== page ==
2. Clay Matthews (OLB, $6.7 million, 4th highest cap charge on The 53): The Packers and Matthews agreed to a five-year, $66 million contract extension ($20.5 million signing bonus) to make him the highest paid linebacker (by average annual salary) even though they tacked the new contract onto the end of his rookie contract that was set to expire at the end of 2013.  That means the Packers owe Matthews just under $70 million for the next six seasons.  Call this season the honeymoon season because Matthews carries a cap charge of at least $11 million through the life of the contract with the biggest year being $15.2 million in 2017.  In 2013 Matthews holds merely the 13th highest salary cap charge at outside linebacker.  Since the Packers drafted Matthews in 2009 he has consistently been one of the league leaders in sacks.  If Matthews keeps this up, I see the Packers adding guaranteed money and years onto the contract he signed in off-season sooner rather than later.

1. Aaron Rodgers (QB, $12 million, 1st highest cap charge on The 53): The Packers had Rodgers under contract through 2014 as part of the six-year, $65 million ($20 million guaranteed) deal they agreed to in 2008.  The Packers added five years and $110 million dollars ($40 million guaranteed) on the end of the 2008 deal so they owe Rodgers a little less than $131 million for the next seven years, which means the Packers have Rodgers under contract through 2019.  If the Packers had to cut Rodgers before 2016 they would have a ton of salary cap ramifications: $54 million in dead money if they cut him this season, $47 million in dead money if they cut him in 2014, $30 million in dead money if they cut him in 2015, $14 million in dead money if cut in 2016, and $7 million in dead money if they cut him in 2017.  The Packers do not have any guaranteed money left on the contract after 2017 because they extended Rodgers while he still had two years left on his current contract.  If healthy, there is no way in the world anyone besides Aaron Rodgers is starting at quarterback through at least 2016 so I am not worried about the Packers having to deal with any dead money on their salary cap because of the Rodgers contract. Despite being arguably the best quarterback in the NFL, Rodgers has only the 11th highest salary cap number for quarterbacks this season.  The Packers should enjoy having Rodgers on the cheap this year though because his salary cap number jumps to $17.9 million next seasons, which would be second highest salary cap number for quarterbacks this season behind only Eli Manning ($20.9 million).  Rodgers is going to carry a large annual salary cap charge from 2014 on, but the fact that the Packers were able to front load the guaranteed money allows them more flexibility than the "lifetime" 10-year, $101.5 million contract that Brett Favre signed with the Packers that was renegotiated almost every year to help create cap room.  If Rodgers plays out this contract that means the Packers will have only had Favre or Rodgers as their true starting quarterbacks for 27 years from 1992 through 2019.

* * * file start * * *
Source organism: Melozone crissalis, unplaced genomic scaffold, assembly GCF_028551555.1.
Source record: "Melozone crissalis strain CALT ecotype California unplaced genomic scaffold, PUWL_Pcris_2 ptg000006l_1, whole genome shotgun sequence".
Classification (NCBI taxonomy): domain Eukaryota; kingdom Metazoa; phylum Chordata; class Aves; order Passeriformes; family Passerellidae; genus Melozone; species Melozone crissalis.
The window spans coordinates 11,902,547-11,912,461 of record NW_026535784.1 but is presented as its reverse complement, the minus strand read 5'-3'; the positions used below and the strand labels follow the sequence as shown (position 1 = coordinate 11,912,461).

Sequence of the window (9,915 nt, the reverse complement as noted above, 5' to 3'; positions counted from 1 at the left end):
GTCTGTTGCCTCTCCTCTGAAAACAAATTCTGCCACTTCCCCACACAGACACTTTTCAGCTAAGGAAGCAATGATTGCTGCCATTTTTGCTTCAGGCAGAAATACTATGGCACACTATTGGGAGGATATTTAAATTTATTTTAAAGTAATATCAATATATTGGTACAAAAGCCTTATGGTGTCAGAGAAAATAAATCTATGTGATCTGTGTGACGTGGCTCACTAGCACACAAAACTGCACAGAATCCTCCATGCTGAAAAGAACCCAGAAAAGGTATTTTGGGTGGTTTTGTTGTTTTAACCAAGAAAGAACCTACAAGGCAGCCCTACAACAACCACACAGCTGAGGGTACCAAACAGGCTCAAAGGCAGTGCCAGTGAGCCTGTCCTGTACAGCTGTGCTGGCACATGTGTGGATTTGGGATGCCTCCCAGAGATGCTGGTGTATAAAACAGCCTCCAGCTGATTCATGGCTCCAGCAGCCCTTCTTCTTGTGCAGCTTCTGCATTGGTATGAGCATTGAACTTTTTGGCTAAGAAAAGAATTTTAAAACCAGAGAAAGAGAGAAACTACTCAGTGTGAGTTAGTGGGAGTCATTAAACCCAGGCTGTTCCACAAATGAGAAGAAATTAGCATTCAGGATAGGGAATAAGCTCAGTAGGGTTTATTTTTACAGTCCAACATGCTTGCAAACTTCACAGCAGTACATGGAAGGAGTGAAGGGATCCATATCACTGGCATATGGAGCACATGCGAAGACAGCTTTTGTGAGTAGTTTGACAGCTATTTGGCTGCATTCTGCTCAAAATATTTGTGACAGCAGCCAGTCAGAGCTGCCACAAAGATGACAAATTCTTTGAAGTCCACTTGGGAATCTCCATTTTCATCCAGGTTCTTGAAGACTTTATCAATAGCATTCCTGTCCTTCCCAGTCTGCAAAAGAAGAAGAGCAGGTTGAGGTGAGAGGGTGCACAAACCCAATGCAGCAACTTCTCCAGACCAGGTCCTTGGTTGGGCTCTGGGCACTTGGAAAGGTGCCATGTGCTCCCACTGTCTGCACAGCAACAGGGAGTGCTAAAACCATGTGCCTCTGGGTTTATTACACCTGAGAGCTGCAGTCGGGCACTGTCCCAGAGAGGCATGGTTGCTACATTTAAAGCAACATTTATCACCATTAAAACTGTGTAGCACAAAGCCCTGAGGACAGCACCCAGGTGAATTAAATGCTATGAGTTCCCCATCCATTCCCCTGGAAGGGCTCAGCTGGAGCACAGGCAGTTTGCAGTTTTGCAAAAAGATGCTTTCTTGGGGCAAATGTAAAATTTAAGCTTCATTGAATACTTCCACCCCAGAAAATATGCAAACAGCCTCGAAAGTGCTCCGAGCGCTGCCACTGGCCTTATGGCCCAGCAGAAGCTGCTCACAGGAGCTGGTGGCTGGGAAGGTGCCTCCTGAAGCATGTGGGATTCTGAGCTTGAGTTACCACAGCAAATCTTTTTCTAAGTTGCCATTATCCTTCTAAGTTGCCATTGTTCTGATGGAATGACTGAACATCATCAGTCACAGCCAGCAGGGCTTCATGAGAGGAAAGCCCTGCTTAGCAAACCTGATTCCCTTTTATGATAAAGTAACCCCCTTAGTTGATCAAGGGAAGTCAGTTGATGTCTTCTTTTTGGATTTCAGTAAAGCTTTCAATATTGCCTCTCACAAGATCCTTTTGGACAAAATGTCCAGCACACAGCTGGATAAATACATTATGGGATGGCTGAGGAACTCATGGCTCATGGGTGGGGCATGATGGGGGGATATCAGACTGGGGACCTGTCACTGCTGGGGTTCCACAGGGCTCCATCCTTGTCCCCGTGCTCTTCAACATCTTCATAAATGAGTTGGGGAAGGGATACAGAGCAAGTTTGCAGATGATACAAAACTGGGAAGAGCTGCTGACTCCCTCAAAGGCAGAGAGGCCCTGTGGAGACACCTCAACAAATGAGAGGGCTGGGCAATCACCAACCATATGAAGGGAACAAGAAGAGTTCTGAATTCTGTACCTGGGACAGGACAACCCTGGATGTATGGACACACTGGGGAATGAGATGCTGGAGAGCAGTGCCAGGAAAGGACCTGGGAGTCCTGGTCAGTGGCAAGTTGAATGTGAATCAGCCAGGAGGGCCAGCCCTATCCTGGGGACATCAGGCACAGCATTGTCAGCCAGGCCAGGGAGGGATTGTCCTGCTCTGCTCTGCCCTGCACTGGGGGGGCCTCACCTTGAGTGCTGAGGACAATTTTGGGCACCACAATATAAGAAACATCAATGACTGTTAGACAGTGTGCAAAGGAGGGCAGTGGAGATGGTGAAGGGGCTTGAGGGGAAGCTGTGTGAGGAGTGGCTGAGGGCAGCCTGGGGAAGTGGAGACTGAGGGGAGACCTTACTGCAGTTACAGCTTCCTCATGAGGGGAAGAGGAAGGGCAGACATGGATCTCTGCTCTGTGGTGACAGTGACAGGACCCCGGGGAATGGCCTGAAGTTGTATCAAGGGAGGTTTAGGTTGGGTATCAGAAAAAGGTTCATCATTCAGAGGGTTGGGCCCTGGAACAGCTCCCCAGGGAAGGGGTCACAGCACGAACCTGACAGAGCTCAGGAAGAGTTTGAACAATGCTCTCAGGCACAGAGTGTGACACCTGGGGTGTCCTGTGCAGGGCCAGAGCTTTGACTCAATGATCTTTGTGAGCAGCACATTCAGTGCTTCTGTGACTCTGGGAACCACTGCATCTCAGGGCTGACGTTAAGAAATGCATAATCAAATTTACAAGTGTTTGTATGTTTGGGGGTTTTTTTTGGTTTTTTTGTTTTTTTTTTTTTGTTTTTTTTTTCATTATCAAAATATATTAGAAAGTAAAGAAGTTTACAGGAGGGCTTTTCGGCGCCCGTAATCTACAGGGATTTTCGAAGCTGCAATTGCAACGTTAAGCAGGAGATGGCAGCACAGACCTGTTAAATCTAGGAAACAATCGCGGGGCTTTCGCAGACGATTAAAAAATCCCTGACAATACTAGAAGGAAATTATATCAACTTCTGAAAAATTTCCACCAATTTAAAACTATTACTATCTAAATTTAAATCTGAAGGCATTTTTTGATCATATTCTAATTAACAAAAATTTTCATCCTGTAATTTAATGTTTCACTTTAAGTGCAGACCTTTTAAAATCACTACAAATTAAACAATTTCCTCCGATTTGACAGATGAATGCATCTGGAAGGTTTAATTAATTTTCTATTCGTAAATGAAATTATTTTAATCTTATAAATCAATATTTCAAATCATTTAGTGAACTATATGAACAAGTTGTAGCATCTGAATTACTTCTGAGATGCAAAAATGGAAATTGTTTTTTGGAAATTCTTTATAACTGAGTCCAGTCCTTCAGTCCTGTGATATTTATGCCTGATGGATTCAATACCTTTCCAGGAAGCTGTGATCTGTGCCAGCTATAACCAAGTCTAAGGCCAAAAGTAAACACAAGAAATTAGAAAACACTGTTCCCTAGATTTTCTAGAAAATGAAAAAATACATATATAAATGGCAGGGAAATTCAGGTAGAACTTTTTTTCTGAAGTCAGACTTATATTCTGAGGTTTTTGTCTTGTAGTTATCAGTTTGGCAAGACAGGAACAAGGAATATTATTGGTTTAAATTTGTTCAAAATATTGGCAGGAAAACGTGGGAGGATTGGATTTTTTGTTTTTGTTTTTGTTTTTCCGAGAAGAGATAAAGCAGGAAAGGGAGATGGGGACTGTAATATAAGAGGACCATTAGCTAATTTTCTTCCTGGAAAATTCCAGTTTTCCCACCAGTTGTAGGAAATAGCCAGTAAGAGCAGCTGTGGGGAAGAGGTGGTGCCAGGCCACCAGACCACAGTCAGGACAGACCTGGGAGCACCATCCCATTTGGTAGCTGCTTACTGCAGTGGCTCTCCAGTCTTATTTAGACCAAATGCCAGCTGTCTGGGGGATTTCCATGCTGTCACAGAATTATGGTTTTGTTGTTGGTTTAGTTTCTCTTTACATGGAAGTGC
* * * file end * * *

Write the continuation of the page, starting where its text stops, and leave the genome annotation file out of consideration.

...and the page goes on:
A special thanks to sportrac for their detailed NFL salary numbers, which made this post possible.

As the contracts discussed above show, the Packers have been in good financial shape under Thompson save for a few slight overpays, which is why they won Super Bowl XLV and have been a perennial playoff team for the last half dozen years besides 2008.

Check back tomorrow when I give my initial rankings of The 53.